If a tree falls in the forest and no one is there to hear it...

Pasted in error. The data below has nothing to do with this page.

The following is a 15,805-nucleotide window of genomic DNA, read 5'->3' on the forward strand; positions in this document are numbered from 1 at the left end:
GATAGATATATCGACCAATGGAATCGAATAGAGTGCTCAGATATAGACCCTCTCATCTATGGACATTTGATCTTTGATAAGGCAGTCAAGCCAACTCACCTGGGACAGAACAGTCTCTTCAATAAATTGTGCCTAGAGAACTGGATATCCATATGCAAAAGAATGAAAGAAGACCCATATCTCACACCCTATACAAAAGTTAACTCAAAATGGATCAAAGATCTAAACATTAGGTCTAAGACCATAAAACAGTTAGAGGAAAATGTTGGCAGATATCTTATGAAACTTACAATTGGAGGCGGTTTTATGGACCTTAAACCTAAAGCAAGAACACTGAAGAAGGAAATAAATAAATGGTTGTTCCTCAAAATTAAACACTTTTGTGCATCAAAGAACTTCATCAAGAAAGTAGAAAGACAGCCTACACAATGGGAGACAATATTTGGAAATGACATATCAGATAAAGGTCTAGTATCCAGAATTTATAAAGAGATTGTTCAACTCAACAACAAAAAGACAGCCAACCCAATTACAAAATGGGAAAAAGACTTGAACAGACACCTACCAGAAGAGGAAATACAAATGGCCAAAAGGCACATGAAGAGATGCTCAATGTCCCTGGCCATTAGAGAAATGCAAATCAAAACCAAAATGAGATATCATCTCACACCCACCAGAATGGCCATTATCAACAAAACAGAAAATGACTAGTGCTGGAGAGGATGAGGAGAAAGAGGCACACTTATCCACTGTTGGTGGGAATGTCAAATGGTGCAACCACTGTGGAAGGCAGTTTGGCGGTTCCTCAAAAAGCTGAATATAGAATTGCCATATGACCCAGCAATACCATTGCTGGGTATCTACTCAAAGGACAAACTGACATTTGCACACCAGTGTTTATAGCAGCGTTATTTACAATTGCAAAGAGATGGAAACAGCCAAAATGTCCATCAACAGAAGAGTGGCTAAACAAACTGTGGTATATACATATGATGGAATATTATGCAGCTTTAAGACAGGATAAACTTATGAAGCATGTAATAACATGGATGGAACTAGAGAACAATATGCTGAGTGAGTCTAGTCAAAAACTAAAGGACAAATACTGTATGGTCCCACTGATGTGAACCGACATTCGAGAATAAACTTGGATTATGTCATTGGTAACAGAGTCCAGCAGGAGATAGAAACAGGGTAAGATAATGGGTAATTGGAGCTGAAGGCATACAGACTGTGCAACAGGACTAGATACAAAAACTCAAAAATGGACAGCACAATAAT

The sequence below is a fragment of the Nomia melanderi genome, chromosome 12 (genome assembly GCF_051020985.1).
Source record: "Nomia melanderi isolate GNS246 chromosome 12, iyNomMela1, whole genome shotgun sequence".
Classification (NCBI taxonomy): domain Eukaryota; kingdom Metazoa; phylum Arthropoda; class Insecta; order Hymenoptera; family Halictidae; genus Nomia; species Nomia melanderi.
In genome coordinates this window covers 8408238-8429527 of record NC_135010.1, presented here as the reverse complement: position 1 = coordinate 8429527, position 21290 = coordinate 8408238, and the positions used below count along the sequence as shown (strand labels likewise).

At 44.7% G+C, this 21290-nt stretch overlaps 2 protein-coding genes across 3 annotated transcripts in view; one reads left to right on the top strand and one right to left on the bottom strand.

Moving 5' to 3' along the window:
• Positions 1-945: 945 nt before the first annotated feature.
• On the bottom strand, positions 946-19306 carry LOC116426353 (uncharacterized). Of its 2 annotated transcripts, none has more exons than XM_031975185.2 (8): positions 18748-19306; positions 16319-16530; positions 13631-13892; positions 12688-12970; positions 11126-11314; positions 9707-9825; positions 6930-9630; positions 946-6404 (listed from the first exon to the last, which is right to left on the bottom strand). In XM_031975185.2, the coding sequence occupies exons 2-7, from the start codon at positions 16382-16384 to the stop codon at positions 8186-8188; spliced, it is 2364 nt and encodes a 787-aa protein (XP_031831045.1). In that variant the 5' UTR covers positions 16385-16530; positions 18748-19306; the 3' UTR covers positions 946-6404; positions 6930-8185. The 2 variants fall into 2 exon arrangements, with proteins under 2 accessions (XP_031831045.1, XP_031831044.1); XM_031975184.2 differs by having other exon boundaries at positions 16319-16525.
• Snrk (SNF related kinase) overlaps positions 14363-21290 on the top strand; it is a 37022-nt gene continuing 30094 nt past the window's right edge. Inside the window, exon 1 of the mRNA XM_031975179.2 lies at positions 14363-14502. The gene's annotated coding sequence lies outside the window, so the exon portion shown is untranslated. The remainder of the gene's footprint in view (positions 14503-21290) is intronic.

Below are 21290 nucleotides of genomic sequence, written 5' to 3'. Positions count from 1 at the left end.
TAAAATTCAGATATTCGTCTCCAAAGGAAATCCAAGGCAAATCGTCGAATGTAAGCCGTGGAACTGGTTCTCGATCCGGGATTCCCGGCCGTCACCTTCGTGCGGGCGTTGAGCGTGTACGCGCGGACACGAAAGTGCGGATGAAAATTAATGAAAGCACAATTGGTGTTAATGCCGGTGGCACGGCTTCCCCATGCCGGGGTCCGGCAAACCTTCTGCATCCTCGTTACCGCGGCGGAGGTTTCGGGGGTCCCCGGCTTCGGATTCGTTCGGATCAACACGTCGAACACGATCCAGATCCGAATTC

Tennessee v. John T. Scopes Trial: The seven scientists asked to testify for the defense standing in We are nearing the 2nd anniversary of the Smithsonian launching on the Flickr Commons. I remember it distinctly because it was in the months leading up to my wedding that we were furiously gathering photos to contribute to the effort. We launched with six sets (American Celebrations, People and the Post, Portraits of Artists , Portraits of Scientists and Inventors, The Smithsonian’s First Photographer, and Smithsonian Folklife Festival) and just under 1000 photos. We pressed the ‘make public’ button on June 16, 2008 and waited. We had extremely high expectations from the splash that the Library of Congress made when they launched.  Somewhat dismayed by our comparably smaller ripple, it was exciting nonetheless. And after two years in the Flickr Commons community, good things come to those who wait. Clarence S. Darrow (center) standing near Rhea County Courthouse with unidentified man (left) and Ar One of the numerous good things was the donation of ten photographs documenting the infamous Scope Monkey “Trial of the Century.” The Smithsonian Archives had launched a collection of photos documenting the trial to the Commons on September 29, 2008. Fuzzy and in black-and-white, these photos were amazing in what they conveyed about the experience and buzz surrounding the trial. Our photo “views” counts exploded with numerous notes of appreciation. But the buzz died down and we moved on. Lo and behold, nearly a year later, Ms. Henrietta Silverman Jenrette contacted us through our website requesting that we accept her donation of 10 photos of the trial that her father attended with his previous high school biology teacher. The reason? “I appreciate the way the photos the Smithsonian has are available online for all to see.” Read more about the donation here. In the day-to-day grind of making the Smithsonian’s photography collections available for study and enjoyment, we face many obstacles. Some are quite real - lack of resources and equipment to describe, digitize, and store these records of history. Others are cultural - we haven’t had the time to research copyright or content, we are afraid that people will abuse or misuse these and possibly make us an accomplice along the way, etc. I understand the incredible efforts archivists and historians make in collecting, describing, and preserving these collections, and I hear that in these statements. However, for those brave souls who have gone somewhat counter to their training and “let go,” the rewards, such as the one I described above, are enormous. To all the archivists who haven’t been able to describe and touch every paper and photo in your archive, we understand and we hope you know you don’t need forgiveness. Your job is endless, sometimes thankless, and incredibly valuable. The public is admittedly greedy and are becoming accustomed to “always on,” open, and free. So, even if all your “i’s” aren’t dotted and "t's" aren't crossed, put them out there! We'll still enjoy them and appreciate everything you do.

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